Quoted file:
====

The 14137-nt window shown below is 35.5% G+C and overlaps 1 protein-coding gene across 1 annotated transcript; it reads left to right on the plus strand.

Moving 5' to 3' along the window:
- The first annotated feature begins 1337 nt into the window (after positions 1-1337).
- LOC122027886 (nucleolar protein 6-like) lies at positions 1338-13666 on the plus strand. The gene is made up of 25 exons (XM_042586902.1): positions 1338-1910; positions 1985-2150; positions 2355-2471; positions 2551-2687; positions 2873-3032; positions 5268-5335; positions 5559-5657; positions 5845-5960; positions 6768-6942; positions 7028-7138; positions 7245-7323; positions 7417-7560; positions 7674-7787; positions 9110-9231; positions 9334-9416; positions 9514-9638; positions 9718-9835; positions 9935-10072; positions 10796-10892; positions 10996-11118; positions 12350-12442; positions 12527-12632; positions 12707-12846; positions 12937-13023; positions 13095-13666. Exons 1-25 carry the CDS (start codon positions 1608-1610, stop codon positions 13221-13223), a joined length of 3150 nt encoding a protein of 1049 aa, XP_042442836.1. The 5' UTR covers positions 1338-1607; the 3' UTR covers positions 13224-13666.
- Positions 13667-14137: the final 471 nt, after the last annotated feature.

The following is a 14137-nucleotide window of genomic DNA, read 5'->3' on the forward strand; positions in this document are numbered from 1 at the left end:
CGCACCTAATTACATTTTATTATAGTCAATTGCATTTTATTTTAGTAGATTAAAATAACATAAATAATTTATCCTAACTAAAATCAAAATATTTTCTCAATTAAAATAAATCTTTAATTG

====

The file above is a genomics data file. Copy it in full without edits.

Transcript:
The 14137-nt window shown below is 35.5% G+C and overlaps 1 protein-coding gene across 1 annotated transcript; it reads left to right on the plus strand.

Moving 5' to 3' along the window:
- The first annotated feature begins 1337 nt into the window (after positions 1-1337).
- LOC122027886 (nucleolar protein 6-like) lies at positions 1338-13666 on the plus strand. The gene is made up of 25 exons (XM_042586902.1): positions 1338-1910; positions 1985-2150; positions 2355-2471; positions 2551-2687; positions 2873-3032; positions 5268-5335; positions 5559-5657; positions 5845-5960; positions 6768-6942; positions 7028-7138; positions 7245-7323; positions 7417-7560; positions 7674-7787; positions 9110-9231; positions 9334-9416; positions 9514-9638; positions 9718-9835; positions 9935-10072; positions 10796-10892; positions 10996-11118; positions 12350-12442; positions 12527-12632; positions 12707-12846; positions 12937-13023; positions 13095-13666. Exons 1-25 carry the CDS (start codon positions 1608-1610, stop codon positions 13221-13223), a joined length of 3150 nt encoding a protein of 1049 aa, XP_042442836.1. The 5' UTR covers positions 1338-1607; the 3' UTR covers positions 13224-13666.
- Positions 13667-14137: the final 471 nt, after the last annotated feature.

The following is a 14137-nucleotide window of genomic DNA, read 5'->3' on the forward strand; positions in this document are numbered from 1 at the left end:
CGCACCTAATTACATTTTATTATAGTCAATTGCATTTTATTTTAGTAGATTAAAATAACATAAATAATTTATCCTAACTAAAATCAAAATATTTTCTCAATTAAAATAAATCTTTAATTG